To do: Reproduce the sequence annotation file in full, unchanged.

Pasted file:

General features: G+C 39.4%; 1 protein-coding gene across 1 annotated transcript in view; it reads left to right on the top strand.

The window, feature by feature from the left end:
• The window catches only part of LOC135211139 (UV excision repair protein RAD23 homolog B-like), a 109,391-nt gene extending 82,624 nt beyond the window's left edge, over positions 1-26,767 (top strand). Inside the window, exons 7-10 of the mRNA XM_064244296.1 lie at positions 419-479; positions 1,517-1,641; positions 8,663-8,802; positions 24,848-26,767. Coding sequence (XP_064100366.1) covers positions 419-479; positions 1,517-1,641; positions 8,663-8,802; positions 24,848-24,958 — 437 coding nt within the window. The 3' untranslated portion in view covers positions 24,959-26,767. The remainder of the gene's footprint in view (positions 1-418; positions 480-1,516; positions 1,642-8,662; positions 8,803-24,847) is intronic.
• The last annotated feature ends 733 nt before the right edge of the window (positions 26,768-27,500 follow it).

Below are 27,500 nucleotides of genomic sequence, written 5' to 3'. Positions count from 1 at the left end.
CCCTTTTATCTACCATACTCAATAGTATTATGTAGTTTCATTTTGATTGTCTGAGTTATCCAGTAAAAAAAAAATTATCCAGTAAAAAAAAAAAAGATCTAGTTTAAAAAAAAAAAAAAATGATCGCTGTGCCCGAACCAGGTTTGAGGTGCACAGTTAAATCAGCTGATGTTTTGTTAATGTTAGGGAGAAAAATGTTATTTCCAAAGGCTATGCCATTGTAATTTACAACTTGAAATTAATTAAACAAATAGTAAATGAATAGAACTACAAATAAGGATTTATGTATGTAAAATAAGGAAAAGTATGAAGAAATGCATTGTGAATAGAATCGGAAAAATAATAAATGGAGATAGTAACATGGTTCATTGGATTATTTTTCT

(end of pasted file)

General features: G+C 39.4%; 1 protein-coding gene across 1 annotated transcript in view; it reads left to right on the top strand.

The window, feature by feature from the left end:
• The window catches only part of LOC135211139 (UV excision repair protein RAD23 homolog B-like), a 109,391-nt gene extending 82,624 nt beyond the window's left edge, over positions 1-26,767 (top strand). Inside the window, exons 7-10 of the mRNA XM_064244296.1 lie at positions 419-479; positions 1,517-1,641; positions 8,663-8,802; positions 24,848-26,767. Coding sequence (XP_064100366.1) covers positions 419-479; positions 1,517-1,641; positions 8,663-8,802; positions 24,848-24,958 — 437 coding nt within the window. The 3' untranslated portion in view covers positions 24,959-26,767. The remainder of the gene's footprint in view (positions 1-418; positions 480-1,516; positions 1,642-8,662; positions 8,803-24,847) is intronic.
• The last annotated feature ends 733 nt before the right edge of the window (positions 26,768-27,500 follow it).

Below are 27,500 nucleotides of genomic sequence, written 5' to 3'. Positions count from 1 at the left end.
CCCTTTTATCTACCATACTCAATAGTATTATGTAGTTTCATTTTGATTGTCTGAGTTATCCAGTAAAAAAAAAATTATCCAGTAAAAAAAAAAAAGATCTAGTTTAAAAAAAAAAAAAAATGATCGCTGTGCCCGAACCAGGTTTGAGGTGCACAGTTAAATCAGCTGATGTTTTGTTAATGTTAGGGAGAAAAATGTTATTTCCAAAGGCTATGCCATTGTAATTTACAACTTGAAATTAATTAAACAAATAGTAAATGAATAGAACTACAAATAAGGATTTATGTATGTAAAATAAGGAAAAGTATGAAGAAATGCATTGTGAATAGAATCGGAAAAATAATAAATGGAGATAGTAACATGGTTCATTGGATTATTTTTCT